William H. Parkins (1836-1894)
William H. Parkins was the most significant architect practicing in Georgia in the immediate decades following the Civil War (1861-65). A New Yorker who had lived in South Carolina in the 1850s, he returned to the postbellum South and settled in Atlanta. There Parkins started the state's most successful architectural business, which lasted until his retirement in the late 1880s.
As Atlanta grew in the postwar years, Parkins formed a number of business partnerships and gained the commissions for the most prestigious buildings in Georgia. The design work was generally Italianate, Second Empire, or a combination of the two, as in the Kimball House Hotel. Along with Atlanta's Shrine of the Immaculate Conception (1873-80) and the First United Methodist Church (1870) in the Gothic revival style, these buildings established Parkins as the state's leading architect. As late as the early 1880s when Parkins was in partnership with Alexander Bruce, he was still producing significant buildings with Mansard roofs and Italianate details, such as the courthouses for Fulton and Hancock counties.
He also produced buildings in other popular styles. In Randolph County (site of his retirement "plantation"), Parkins designed a Queen Anne/shingle style college building and courthouse with strong Romanesque revival features. In Atlanta he produced a Moorish style synagogue and a wide array of business buildings in a High Victorian style, sometimes with Gothic revival details. (The 1880 Young Men's Library Building was a good example.)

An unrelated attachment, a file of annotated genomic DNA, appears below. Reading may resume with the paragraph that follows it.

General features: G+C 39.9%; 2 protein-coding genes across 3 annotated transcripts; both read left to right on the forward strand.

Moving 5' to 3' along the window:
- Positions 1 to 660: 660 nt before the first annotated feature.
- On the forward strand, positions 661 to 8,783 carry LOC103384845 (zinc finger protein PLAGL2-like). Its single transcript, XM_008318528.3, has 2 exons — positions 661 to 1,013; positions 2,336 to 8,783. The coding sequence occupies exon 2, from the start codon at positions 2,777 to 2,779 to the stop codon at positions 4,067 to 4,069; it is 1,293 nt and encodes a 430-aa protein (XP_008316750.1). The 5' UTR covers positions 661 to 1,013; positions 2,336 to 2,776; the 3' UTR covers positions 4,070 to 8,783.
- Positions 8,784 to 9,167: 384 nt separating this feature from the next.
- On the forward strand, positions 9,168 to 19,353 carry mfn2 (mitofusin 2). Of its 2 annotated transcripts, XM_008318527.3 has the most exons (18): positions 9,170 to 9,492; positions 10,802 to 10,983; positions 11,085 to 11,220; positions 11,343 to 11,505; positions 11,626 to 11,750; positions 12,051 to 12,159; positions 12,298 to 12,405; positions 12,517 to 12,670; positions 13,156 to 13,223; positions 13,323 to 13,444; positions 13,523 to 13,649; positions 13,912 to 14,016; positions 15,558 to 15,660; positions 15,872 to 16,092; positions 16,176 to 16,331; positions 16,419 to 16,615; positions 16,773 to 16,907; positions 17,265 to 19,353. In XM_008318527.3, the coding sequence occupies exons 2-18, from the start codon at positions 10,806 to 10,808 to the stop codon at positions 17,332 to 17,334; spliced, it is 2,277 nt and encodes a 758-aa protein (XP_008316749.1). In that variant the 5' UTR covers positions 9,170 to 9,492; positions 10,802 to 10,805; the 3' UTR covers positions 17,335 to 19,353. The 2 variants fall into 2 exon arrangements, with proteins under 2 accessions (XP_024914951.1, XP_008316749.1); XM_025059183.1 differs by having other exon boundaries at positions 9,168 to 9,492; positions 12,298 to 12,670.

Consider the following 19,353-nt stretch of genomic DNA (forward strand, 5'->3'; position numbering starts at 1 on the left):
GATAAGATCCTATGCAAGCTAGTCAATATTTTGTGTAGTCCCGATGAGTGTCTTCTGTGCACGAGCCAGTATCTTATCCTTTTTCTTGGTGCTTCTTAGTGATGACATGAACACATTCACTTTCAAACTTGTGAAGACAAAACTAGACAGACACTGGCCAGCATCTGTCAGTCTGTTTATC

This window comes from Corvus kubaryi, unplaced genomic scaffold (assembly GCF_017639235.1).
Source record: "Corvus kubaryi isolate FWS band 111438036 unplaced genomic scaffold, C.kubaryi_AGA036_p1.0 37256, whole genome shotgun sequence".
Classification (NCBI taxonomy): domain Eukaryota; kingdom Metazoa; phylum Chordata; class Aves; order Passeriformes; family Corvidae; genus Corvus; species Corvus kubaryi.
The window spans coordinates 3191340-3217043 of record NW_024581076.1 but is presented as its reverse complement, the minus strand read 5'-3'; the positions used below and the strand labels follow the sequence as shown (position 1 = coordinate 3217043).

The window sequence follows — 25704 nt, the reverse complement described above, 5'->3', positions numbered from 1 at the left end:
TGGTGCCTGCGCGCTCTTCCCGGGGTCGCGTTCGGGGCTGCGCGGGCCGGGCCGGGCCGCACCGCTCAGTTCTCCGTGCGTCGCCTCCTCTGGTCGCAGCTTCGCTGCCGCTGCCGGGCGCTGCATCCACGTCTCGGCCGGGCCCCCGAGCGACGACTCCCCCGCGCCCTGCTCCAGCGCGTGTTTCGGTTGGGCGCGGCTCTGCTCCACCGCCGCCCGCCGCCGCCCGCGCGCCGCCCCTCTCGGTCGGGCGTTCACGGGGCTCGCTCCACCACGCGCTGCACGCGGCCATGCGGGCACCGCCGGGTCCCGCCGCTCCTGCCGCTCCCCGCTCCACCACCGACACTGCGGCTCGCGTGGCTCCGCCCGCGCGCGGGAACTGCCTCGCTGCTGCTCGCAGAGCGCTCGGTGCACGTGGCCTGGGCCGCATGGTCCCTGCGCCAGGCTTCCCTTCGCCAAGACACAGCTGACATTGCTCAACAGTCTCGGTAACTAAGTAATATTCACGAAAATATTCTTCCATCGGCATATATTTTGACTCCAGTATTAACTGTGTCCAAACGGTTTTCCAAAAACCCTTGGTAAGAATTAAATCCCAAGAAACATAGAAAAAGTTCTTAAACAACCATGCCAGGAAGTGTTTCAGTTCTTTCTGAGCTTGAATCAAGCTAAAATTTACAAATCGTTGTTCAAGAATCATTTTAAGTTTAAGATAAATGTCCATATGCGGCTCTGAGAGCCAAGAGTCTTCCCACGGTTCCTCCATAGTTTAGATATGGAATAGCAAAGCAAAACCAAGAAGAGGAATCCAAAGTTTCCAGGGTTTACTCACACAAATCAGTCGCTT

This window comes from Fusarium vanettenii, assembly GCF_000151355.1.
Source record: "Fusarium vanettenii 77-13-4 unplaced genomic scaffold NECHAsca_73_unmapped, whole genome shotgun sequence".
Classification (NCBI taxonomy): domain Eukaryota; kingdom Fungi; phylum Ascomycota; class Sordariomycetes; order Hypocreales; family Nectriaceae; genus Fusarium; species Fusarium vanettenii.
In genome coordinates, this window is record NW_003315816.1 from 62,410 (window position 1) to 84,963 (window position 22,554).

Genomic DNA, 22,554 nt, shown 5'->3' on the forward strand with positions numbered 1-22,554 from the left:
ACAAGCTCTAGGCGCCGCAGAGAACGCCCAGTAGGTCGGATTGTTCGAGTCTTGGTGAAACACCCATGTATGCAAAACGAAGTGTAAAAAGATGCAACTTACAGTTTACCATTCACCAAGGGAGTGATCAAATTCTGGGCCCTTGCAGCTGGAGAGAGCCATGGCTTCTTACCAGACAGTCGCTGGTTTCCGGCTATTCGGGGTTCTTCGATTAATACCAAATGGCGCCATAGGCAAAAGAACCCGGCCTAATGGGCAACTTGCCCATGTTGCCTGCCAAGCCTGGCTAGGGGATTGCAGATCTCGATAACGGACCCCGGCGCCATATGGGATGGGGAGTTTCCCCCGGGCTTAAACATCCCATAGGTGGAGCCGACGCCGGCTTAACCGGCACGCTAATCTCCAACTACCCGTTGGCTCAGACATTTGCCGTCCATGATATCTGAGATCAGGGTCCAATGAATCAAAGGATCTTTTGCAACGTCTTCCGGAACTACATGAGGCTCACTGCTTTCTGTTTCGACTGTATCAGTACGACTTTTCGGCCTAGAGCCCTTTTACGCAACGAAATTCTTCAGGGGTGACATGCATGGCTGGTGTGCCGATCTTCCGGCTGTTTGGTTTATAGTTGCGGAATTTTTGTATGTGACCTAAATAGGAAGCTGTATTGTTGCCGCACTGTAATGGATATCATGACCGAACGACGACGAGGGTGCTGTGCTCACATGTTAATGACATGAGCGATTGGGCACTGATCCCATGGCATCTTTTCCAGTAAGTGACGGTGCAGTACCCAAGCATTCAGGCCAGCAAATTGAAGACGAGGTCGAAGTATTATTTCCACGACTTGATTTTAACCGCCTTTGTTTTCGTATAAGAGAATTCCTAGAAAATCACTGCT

It was as a businessman, however, that the architect was most influential. Parkins expanded his practice by aggressively gaining commissions throughout Georgia and in several surrounding states. He also established various related businesses, including one in the 1870s with William Jennings to sell building supplies, the Atlanta Construction Company of 1887, and a partnership with Lorenzo Wheeler and Hannibal Kimball to build the new Kimball House Hotel (the original burned in 1883) in 1884-85 and develop suburban property. Along with Wheeler, Parkins also offered an interior decorating service—something new to Georgia. Thus he was not only a prominent designer but also a forerunner to later Georgia architectural firms that were run as multifaceted businesses. This trend helped make the state a regional powerhouse in the field.